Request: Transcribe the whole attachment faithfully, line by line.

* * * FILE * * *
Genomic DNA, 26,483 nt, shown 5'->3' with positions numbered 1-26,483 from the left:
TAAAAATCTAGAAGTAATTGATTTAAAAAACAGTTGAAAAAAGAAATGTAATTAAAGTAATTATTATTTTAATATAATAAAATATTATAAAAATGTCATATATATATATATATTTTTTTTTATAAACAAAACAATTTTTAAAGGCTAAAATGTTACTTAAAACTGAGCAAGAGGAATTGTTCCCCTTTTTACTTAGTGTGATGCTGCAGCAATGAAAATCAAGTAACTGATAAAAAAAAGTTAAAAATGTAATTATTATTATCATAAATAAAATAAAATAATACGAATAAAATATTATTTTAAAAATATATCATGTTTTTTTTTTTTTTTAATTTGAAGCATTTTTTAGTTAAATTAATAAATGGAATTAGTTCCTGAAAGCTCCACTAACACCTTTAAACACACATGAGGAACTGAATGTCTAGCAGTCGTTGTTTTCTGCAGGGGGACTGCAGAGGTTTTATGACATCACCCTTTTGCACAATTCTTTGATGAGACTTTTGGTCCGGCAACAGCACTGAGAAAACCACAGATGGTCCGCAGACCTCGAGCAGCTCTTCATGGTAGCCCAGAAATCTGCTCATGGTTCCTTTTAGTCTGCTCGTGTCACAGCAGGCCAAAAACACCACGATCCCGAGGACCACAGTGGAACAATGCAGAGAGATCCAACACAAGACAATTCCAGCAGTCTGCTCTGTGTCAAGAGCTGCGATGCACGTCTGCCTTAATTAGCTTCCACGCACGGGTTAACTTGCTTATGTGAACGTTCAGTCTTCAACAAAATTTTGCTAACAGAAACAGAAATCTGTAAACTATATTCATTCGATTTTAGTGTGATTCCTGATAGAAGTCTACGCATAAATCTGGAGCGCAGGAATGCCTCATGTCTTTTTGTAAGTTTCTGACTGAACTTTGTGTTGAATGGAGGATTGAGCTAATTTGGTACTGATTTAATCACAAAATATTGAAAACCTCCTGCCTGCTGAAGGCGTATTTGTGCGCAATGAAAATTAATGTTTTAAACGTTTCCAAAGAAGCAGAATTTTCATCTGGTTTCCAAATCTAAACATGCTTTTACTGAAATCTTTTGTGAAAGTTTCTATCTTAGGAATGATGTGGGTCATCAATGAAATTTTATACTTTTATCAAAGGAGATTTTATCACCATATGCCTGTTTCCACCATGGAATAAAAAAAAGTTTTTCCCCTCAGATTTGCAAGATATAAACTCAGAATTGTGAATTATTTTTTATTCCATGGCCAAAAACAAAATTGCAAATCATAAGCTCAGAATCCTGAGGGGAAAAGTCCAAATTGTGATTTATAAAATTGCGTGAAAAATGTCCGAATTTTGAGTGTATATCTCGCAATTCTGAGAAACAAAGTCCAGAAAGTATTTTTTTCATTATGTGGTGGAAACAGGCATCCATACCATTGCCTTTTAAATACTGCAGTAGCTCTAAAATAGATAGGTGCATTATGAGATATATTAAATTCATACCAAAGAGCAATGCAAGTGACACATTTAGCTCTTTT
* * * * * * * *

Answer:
Genomic DNA, 26,483 nt, shown 5'->3' with positions numbered 1-26,483 from the left:
TAAAAATCTAGAAGTAATTGATTTAAAAAACAGTTGAAAAAAGAAATGTAATTAAAGTAATTATTATTTTAATATAATAAAATATTATAAAAATGTCATATATATATATATATTTTTTTTTATAAACAAAACAATTTTTAAAGGCTAAAATGTTACTTAAAACTGAGCAAGAGGAATTGTTCCCCTTTTTACTTAGTGTGATGCTGCAGCAATGAAAATCAAGTAACTGATAAAAAAAAGTTAAAAATGTAATTATTATTATCATAAATAAAATAAAATAATACGAATAAAATATTATTTTAAAAATATATCATGTTTTTTTTTTTTTTTAATTTGAAGCATTTTTTAGTTAAATTAATAAATGGAATTAGTTCCTGAAAGCTCCACTAACACCTTTAAACACACATGAGGAACTGAATGTCTAGCAGTCGTTGTTTTCTGCAGGGGGACTGCAGAGGTTTTATGACATCACCCTTTTGCACAATTCTTTGATGAGACTTTTGGTCCGGCAACAGCACTGAGAAAACCACAGATGGTCCGCAGACCTCGAGCAGCTCTTCATGGTAGCCCAGAAATCTGCTCATGGTTCCTTTTAGTCTGCTCGTGTCACAGCAGGCCAAAAACACCACGATCCCGAGGACCACAGTGGAACAATGCAGAGAGATCCAACACAAGACAATTCCAGCAGTCTGCTCTGTGTCAAGAGCTGCGATGCACGTCTGCCTTAATTAGCTTCCACGCACGGGTTAACTTGCTTATGTGAACGTTCAGTCTTCAACAAAATTTTGCTAACAGAAACAGAAATCTGTAAACTATATTCATTCGATTTTAGTGTGATTCCTGATAGAAGTCTACGCATAAATCTGGAGCGCAGGAATGCCTCATGTCTTTTTGTAAGTTTCTGACTGAACTTTGTGTTGAATGGAGGATTGAGCTAATTTGGTACTGATTTAATCACAAAATATTGAAAACCTCCTGCCTGCTGAAGGCGTATTTGTGCGCAATGAAAATTAATGTTTTAAACGTTTCCAAAGAAGCAGAATTTTCATCTGGTTTCCAAATCTAAACATGCTTTTACTGAAATCTTTTGTGAAAGTTTCTATCTTAGGAATGATGTGGGTCATCAATGAAATTTTATACTTTTATCAAAGGAGATTTTATCACCATATGCCTGTTTCCACCATGGAATAAAAAAAAGTTTTTCCCCTCAGATTTGCAAGATATAAACTCAGAATTGTGAATTATTTTTTATTCCATGGCCAAAAACAAAATTGCAAATCATAAGCTCAGAATCCTGAGGGGAAAAGTCCAAATTGTGATTTATAAAATTGCGTGAAAAATGTCCGAATTTTGAGTGTATATCTCGCAATTCTGAGAAACAAAGTCCAGAAAGTATTTTTTTCATTATGTGGTGGAAACAGGCATCCATACCATTGCCTTTTAAATACTGCAGTAGCTCTAAAATAGATAGGTGCATTATGAGATATATTAAATTCATACCAAAGAGCAATGCAAGTGACACATTTAGCTCTTTT